Sweat trickled down the side of my face, making a subtle splash on the steaming hot gravel. I moved my left hand back and forth trying to wipe away the droplets. The sun beamed its strong powerful rays on me with no remorse. Flapping the Schlanker Funeral Home church fan through the air didn’t help much either. Tiny feet and antennae landed on me one by one, while the miniscule, yet pointy proboscis of mosquitoes punctured every inch of my body. Digging my claw like nails, into each bite made me resemble the deep red of a raspberry. Inhaling and exhaling slowly, the rich smell of fresh air colliding with the bland smell of death.
Death is a toxic virus that floated around in the air, and it was something I didn’t want to catch. My vibrant yellow daisy corsage was sticking me in the chest, which reminded me of not only happiness, but my great grandmother Mildred Daisy’s death. Each petal slowly fell to the ground and the smell slowly faded away. All around me looked like a swarm of darkness, taking over the bright blue sky, and the light gray gravel. It was actually just my friends and family, who were filled with sorrow.
I heard the loud clanking of buckles, the floppy church hats swaying though the air, the sound of each shoe hitting the ground and making a sizzle. For once I was separated from everything, I was connected with the world. “Chynadoll, is that you. Look at you, you so tall, and so grown looking”. I smiled, who is this person, I thought to myself. “You don’t remember me, I’m your Aunt Diane, me and your mom were besties when we were younger.” “Oh, yeah. Hi, Aunt Diane, I have to go we’ll catch up later. Love you.” I walked away from Aunt Diane, as fast as my long legs would take me.
Finding my way through the black maze, I bumped into my cousin Sierra. “Sierra, Oh my gosh! I’ve missed you so much.” I said. “I’ve missed you to, how are you.” Sierra replied. “Sad, but I’ll get over it”, I said. “Same, plus they made the funeral the day after Mother’s Day, which makes it even worse.” Sierra said sorrowfully. “Remember that time Granny Daisy sat us on her couch, and started telling us to pursue our dreams no matter what, and that time she gave all of her money to Mr. Jenkins, the homeless guy.” I could tell Sierra would break down any minute, it was just a waiting game. “Oh yeah, do you remember the time she called me a hippo “She was such a wonderful person, so kind, loving and she had a huge heart. I miss her so much.” My eyes started burning, and I felt my eyes filling with water. I knew, if I started crying, I would turn into the next hurricane, and destroy everything in my sight. Sierra looked into my eyes and I could tell she saw the pain, “and the time she called you and I hippo.” A small light chuckle slipped out my lips, which were covered in purple lipstick, to support Alzheimer’s.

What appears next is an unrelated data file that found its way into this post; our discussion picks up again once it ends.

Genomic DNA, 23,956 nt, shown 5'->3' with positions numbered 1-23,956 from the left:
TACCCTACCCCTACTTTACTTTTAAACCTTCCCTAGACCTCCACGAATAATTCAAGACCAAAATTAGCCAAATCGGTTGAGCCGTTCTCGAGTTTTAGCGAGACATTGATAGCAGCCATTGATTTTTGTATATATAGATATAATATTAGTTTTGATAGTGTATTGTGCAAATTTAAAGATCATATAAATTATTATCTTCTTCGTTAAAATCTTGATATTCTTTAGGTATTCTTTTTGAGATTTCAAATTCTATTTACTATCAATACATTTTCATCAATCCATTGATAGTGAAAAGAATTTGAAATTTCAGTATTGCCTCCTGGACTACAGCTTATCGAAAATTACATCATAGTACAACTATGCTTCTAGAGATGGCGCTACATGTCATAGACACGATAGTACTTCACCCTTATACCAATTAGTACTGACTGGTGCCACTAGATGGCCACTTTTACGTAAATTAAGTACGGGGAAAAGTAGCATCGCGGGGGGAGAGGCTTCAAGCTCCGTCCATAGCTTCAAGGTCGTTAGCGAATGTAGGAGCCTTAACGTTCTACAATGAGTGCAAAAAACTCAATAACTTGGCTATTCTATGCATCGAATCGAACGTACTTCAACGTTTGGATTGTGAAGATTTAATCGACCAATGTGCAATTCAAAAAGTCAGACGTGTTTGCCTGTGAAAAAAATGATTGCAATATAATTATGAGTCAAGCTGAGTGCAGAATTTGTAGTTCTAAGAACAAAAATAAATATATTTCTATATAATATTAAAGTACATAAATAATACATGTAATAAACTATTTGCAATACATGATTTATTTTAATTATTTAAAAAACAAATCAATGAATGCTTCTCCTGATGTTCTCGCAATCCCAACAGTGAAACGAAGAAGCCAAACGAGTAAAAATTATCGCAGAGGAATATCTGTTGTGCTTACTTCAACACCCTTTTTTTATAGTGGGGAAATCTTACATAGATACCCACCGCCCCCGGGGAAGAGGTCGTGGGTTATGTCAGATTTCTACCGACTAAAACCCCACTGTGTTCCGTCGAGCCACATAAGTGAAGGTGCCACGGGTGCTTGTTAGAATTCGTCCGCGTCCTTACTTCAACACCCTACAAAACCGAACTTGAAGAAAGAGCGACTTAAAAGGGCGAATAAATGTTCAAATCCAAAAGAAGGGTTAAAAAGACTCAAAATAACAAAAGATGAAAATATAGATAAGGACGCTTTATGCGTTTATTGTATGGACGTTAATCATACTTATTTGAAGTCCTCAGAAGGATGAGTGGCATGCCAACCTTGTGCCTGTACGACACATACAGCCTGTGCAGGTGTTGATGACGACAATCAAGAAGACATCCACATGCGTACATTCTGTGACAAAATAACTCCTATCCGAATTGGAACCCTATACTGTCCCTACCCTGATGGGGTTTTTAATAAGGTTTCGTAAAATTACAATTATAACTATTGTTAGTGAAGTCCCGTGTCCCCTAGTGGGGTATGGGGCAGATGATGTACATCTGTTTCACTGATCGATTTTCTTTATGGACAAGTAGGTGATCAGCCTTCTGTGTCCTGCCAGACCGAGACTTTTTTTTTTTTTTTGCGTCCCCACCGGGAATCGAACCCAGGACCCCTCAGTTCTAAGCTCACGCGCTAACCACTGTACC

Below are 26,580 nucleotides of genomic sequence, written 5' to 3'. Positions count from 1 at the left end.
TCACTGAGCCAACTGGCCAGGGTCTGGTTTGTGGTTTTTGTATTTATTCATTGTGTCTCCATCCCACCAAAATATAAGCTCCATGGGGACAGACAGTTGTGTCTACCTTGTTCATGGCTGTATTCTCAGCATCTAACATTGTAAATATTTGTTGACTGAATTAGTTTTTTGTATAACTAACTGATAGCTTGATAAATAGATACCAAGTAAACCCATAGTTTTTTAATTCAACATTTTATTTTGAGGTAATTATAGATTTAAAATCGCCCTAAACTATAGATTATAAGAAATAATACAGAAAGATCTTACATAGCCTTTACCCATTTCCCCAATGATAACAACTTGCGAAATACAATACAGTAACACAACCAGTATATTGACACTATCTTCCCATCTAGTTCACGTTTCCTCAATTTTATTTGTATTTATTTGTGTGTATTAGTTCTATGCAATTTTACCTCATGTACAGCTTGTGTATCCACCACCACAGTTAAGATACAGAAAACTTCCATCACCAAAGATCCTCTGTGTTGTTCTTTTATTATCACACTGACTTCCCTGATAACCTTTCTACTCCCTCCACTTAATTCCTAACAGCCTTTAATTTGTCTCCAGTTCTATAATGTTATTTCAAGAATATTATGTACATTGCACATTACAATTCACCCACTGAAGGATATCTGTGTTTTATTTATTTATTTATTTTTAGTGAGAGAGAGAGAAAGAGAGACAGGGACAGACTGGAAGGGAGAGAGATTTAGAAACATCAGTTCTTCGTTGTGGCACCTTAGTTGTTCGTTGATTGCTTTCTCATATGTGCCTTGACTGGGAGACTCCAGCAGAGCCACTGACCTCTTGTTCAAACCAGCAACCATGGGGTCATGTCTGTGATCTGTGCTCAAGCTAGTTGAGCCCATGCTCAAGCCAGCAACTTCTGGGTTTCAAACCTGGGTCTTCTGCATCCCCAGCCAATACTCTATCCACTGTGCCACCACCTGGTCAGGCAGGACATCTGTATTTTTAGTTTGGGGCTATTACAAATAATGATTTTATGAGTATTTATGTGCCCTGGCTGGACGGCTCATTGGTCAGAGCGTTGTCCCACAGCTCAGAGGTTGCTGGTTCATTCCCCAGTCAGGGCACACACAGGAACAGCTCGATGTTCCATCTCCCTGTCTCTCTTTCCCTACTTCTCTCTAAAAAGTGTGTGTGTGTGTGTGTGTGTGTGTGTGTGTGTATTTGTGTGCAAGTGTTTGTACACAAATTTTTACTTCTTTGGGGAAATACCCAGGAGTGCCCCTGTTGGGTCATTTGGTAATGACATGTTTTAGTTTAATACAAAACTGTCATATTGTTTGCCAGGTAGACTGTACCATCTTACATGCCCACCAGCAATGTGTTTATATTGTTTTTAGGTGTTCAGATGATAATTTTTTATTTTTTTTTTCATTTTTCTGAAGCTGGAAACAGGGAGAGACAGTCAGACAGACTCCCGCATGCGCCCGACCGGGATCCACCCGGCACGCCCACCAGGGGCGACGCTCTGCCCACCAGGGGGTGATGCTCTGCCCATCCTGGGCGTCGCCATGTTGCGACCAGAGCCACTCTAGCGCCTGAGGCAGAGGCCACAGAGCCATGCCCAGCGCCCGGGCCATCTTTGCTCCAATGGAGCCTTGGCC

Suddenly, music played over the loud speakers, and the crowd of blackness shifted forward. Our talk of good times was interrupted, with death, and sorrow. We trailed behind my uncle, following his strong scent of cigarettes, into the funeral home. One foot in front of the other, slow and steady.
The carpet inside the home was full of footprints, and I studied them each pair at a time. The crystal chandeliers, were elegant and reminded me of the one in my grandmother Daisy’s living room. I walked past my aunts and uncles, who were arguing about who would get what from Daisy, and past my nieces and nephews who sat playing with Barbie’s and trucks, having no clue what was going on. On my way to my seat I saw my grandma Daisy, and it broke my heart. She looked so different. At least she was well dressed, and had on her best gold, and diamonds, with her best wig as usual. She was surrounded by all white, which made her look innocent. It was good to see a more pure color that represented peace, instead of a dark color that represented death.
I took a seat in a rough cement like, rubber chair that forced me to sit up straight. To the right of me was my cousin Sierra, and to the left, a man who was an unknown entity. In the front five or six rows, were all the “important” family members, like Sierra, my mom, all my aunts, uncles, and then there was me. While in the back, were friends, and second or third cousins. There is a major caste system in my family. On top you had Daisy, then Rosemary (my grandma), Joyce, Arlene, and Miranie (my aunts). Under them you had all of their kids, and so on and so on. The lace on my black, floppy church hat, started to agitate me, as it itched the rounded tip of my nose, but I knew today wasn’t about me.
Finally, the music stopped, everything was silent, and my grandmother Reverend Rosemary began the service. “Lord we come to you today in the mighty name of Jesus, asking that you send angels down to bless our precious Daisy on her journey to heaven, we know that today is not just a funeral, yet is a celebration. I know that she was dear to all of our hearts, and the fact that she is gone is heartbreaking.” After Rosemary talked, everyone else got up and spoke on the scenario, and how wonderful a person Daisy was. After everything was done, I got to see Daisy one last time, and that was it.